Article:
Government to consult on ‘no-fault’ divorce

In recent months, the government launched a consultation on ‘no-fault divorce’, calling for the existing fault-based system of establishing marriage breakdown to be abolished. This follows the highly publicised Supreme Court decision in Owens v Owens [2018] UKSC 41, where a wife of 40 years was refused a divorce due to ‘flimsy and exaggerated’ examples of unreasonable behaviour.

At present, a person can only petition for divorce on the basis that their marriage has irretrievably broken down, and this must be supported by one of five ‘facts’:

  1. Unreasonable behaviour by the other party
  2. Adultery by the other party
  3. Desertion by the other party
  4. Separation for two years with the other party’s consent; or
  5. Separation for five years

This means that unless a person is prepared to wait at least 2 years before divorcing (or longer if the other person does not consent), then they must allege that the other is at fault, usually using the ‘unreasonable behaviour’ fact. Unreasonable behaviour remains the most cited cause for divorce in the UK.

The consultation document ‘Reducing Family Conflict – Reform of the Legal Requirements for Divorce’ proposes “adjusting what the law requires to bring a legal end to a marriage that has broken down irretrievably”. The consultation seeks views on how best to change the law to reduce family conflict and strengthen family responsibility. The proposals would apply to marriage and civil partnership and include:

  • Removing the requirement to establish one of the five facts
  • Moving to a ‘notification’ system where parties simply notify the court of the irretrievable breakdown of the marriage (rather than apportioning blame for it)
  • Removing the ability for a spouse to contest a divorce.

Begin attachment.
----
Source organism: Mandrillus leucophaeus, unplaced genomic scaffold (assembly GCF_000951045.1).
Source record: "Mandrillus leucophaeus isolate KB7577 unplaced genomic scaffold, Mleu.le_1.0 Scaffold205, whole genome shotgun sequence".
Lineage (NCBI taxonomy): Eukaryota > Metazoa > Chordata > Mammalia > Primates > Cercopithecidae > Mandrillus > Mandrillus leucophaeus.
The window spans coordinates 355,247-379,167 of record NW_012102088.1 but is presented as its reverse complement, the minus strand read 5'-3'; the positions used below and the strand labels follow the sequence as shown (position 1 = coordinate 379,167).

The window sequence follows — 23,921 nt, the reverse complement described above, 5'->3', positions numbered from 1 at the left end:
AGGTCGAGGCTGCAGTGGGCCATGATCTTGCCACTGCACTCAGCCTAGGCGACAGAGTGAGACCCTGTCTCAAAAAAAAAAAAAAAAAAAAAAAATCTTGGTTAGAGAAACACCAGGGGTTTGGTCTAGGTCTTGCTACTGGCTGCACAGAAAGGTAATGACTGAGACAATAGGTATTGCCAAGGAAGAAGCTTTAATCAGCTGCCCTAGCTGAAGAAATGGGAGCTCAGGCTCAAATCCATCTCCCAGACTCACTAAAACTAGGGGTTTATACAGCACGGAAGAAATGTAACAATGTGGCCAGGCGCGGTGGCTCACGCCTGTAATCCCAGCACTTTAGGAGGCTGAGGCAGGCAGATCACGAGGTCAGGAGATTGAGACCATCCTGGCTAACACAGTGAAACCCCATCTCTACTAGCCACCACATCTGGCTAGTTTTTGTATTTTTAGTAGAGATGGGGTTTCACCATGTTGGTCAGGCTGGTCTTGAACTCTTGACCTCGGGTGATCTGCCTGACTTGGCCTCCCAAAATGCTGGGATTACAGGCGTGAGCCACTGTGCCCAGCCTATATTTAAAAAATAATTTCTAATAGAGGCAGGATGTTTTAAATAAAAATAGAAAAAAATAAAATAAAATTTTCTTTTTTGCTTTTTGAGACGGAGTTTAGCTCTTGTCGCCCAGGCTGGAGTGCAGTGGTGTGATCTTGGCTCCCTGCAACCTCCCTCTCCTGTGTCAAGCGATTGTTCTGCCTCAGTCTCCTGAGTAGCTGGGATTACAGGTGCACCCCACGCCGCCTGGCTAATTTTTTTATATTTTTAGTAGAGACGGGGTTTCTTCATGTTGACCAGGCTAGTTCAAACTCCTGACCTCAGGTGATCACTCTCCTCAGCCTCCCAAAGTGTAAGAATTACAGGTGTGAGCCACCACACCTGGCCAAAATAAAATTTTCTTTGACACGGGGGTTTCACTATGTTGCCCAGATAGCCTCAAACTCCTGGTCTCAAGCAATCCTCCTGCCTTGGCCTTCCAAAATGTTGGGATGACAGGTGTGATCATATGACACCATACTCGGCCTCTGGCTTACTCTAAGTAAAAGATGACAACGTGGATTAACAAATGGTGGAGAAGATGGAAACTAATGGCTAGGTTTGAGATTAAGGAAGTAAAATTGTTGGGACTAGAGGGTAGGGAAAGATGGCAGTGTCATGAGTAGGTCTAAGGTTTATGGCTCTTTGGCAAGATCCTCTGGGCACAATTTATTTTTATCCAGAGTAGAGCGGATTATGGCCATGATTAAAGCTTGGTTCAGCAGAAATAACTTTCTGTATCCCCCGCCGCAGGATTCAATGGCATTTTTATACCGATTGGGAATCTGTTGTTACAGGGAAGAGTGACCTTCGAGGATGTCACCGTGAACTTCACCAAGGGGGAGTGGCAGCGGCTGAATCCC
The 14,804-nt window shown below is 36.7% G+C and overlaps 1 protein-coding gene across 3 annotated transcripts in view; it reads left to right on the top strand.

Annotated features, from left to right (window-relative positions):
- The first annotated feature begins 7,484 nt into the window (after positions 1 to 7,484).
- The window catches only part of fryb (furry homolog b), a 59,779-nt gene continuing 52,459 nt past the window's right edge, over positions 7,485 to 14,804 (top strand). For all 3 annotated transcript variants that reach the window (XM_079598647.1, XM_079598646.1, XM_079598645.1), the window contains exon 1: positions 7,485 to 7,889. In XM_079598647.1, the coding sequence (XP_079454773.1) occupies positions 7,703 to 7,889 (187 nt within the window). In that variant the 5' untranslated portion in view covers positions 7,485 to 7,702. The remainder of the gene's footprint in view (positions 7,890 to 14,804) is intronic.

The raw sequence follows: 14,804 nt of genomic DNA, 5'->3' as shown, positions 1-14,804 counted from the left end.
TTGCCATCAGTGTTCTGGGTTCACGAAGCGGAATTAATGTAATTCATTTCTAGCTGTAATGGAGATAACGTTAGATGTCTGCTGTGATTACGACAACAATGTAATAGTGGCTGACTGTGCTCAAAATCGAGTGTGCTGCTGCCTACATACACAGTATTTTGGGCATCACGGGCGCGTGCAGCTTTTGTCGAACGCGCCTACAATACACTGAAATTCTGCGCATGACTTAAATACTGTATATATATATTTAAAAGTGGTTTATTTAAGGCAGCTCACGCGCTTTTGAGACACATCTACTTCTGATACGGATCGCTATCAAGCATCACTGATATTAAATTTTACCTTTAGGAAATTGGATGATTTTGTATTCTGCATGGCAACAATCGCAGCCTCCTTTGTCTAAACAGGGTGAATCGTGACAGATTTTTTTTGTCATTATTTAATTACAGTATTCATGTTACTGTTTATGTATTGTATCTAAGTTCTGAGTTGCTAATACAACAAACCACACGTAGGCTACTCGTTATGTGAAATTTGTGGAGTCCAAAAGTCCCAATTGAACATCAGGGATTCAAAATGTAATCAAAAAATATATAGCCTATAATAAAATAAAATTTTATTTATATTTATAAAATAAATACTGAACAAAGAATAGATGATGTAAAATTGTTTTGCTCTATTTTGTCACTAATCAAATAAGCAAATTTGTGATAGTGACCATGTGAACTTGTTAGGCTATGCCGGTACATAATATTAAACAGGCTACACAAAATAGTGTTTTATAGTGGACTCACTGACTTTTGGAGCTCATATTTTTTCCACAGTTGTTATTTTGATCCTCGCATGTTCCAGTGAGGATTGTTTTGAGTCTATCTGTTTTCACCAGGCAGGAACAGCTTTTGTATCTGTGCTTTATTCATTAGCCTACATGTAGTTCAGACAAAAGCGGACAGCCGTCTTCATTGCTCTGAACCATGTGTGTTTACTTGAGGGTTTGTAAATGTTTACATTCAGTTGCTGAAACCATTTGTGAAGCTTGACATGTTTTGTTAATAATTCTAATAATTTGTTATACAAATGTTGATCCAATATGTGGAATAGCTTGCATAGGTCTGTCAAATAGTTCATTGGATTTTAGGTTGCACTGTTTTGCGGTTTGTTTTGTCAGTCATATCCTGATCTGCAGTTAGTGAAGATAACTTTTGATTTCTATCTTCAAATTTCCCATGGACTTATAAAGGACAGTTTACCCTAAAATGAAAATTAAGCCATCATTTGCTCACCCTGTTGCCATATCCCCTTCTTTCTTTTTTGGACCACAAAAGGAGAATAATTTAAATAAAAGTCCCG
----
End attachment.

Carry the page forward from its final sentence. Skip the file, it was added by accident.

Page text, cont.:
• Setting a minimum length of time for the revised legal process to end a marriage (or civil partnership)

The government’s intention is for the legal requirements for divorce to be “consistent with the approach taken in other areas of family law” in which conciliation rather than conflict is encouraged. The Government is seeking to shift the focus from blame and recrimination towards providing better support for separating couples, to help them focus on planning for their own futures and for the future of their children.

This is not the first time an overhaul has been considered. As far back as 1990, the Law Commission recognised six separate problems with the fault-based divorce rules, including that they provoked unnecessary hostility and made things worse for children by exacerbating parental conflict. The Commission’s report led to the Family Law Act 1996 which made provision for no-fault divorce, but the relevant section never came into force, being cited as unworkable.

Resolution’s former Chair and long-time campaigner for reform, Nigel Shepherd, said:

This news has the potential to be a landmark moment for divorce law in England and Wales. Resolution has been leading the campaign to end the blame game for over thirty years. For far too long, couples have been forced into needless acrimony and conflict in order to satisfy an outdated legal requirement…Every day our members see the devastating impact conflict can have on families. Apportioning blame can lead to long-term damage to relationships between children and their parents and can undermine attempts to resolve matters outside of an already overstretched court system.”

As Resolution members ourselves, we couldn’t agree more. The consultation closes on 10 December 2018 and a response is due by 8 March 2019.

If you have any questions about petitioning for divorce or any other family matter, you can call 01223 443333 and ask to make an appointment with Tricia, Adam, Sue, Simon, Gail or Jeremy.